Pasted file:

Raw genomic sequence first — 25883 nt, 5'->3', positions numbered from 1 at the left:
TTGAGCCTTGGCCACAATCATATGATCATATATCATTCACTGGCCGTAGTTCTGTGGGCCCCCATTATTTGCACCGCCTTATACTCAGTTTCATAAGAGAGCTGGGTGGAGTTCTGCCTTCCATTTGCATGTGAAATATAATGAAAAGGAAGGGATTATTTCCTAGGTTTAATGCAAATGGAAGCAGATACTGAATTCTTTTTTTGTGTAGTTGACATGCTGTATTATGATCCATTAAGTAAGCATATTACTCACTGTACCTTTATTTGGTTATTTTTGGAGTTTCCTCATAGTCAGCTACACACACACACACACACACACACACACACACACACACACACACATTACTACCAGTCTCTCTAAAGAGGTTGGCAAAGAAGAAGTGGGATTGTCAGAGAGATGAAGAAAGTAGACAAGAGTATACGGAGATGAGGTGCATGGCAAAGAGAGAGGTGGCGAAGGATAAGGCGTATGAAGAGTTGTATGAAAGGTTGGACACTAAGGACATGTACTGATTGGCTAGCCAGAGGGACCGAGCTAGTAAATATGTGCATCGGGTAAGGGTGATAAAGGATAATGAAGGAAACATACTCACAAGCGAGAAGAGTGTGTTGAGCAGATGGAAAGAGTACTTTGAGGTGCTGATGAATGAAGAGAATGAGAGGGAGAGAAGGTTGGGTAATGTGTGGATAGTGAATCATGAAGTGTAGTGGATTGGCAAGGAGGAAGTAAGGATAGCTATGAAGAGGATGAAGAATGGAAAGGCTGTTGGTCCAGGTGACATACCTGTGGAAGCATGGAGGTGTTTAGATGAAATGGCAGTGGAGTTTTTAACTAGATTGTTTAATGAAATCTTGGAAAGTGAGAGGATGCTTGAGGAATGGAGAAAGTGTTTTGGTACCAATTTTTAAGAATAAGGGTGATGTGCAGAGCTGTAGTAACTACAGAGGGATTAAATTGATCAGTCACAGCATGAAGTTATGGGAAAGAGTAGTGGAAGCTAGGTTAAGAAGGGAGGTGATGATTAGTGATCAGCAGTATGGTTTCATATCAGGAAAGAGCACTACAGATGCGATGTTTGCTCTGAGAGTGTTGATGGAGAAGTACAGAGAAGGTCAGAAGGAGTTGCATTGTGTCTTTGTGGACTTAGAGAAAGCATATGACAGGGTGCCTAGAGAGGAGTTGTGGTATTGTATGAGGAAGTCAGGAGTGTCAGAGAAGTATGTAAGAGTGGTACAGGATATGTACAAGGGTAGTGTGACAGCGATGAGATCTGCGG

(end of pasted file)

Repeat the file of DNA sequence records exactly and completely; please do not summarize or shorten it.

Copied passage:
Raw genomic sequence first — 25883 nt, 5'->3', positions numbered from 1 at the left:
TTGAGCCTTGGCCACAATCATATGATCATATATCATTCACTGGCCGTAGTTCTGTGGGCCCCCATTATTTGCACCGCCTTATACTCAGTTTCATAAGAGAGCTGGGTGGAGTTCTGCCTTCCATTTGCATGTGAAATATAATGAAAAGGAAGGGATTATTTCCTAGGTTTAATGCAAATGGAAGCAGATACTGAATTCTTTTTTTGTGTAGTTGACATGCTGTATTATGATCCATTAAGTAAGCATATTACTCACTGTACCTTTATTTGGTTATTTTTGGAGTTTCCTCATAGTCAGCTACACACACACACACACACACACACACACACACACACACACACACATTACTACCAGTCTCTCTAAAGAGGTTGGCAAAGAAGAAGTGGGATTGTCAGAGAGATGAAGAAAGTAGACAAGAGTATACGGAGATGAGGTGCATGGCAAAGAGAGAGGTGGCGAAGGATAAGGCGTATGAAGAGTTGTATGAAAGGTTGGACACTAAGGACATGTACTGATTGGCTAGCCAGAGGGACCGAGCTAGTAAATATGTGCATCGGGTAAGGGTGATAAAGGATAATGAAGGAAACATACTCACAAGCGAGAAGAGTGTGTTGAGCAGATGGAAAGAGTACTTTGAGGTGCTGATGAATGAAGAGAATGAGAGGGAGAGAAGGTTGGGTAATGTGTGGATAGTGAATCATGAAGTGTAGTGGATTGGCAAGGAGGAAGTAAGGATAGCTATGAAGAGGATGAAGAATGGAAAGGCTGTTGGTCCAGGTGACATACCTGTGGAAGCATGGAGGTGTTTAGATGAAATGGCAGTGGAGTTTTTAACTAGATTGTTTAATGAAATCTTGGAAAGTGAGAGGATGCTTGAGGAATGGAGAAAGTGTTTTGGTACCAATTTTTAAGAATAAGGGTGATGTGCAGAGCTGTAGTAACTACAGAGGGATTAAATTGATCAGTCACAGCATGAAGTTATGGGAAAGAGTAGTGGAAGCTAGGTTAAGAAGGGAGGTGATGATTAGTGATCAGCAGTATGGTTTCATATCAGGAAAGAGCACTACAGATGCGATGTTTGCTCTGAGAGTGTTGATGGAGAAGTACAGAGAAGGTCAGAAGGAGTTGCATTGTGTCTTTGTGGACTTAGAGAAAGCATATGACAGGGTGCCTAGAGAGGAGTTGTGGTATTGTATGAGGAAGTCAGGAGTGTCAGAGAAGTATGTAAGAGTGGTACAGGATATGTACAAGGGTAGTGTGACAGCGATGAGATCTGCGG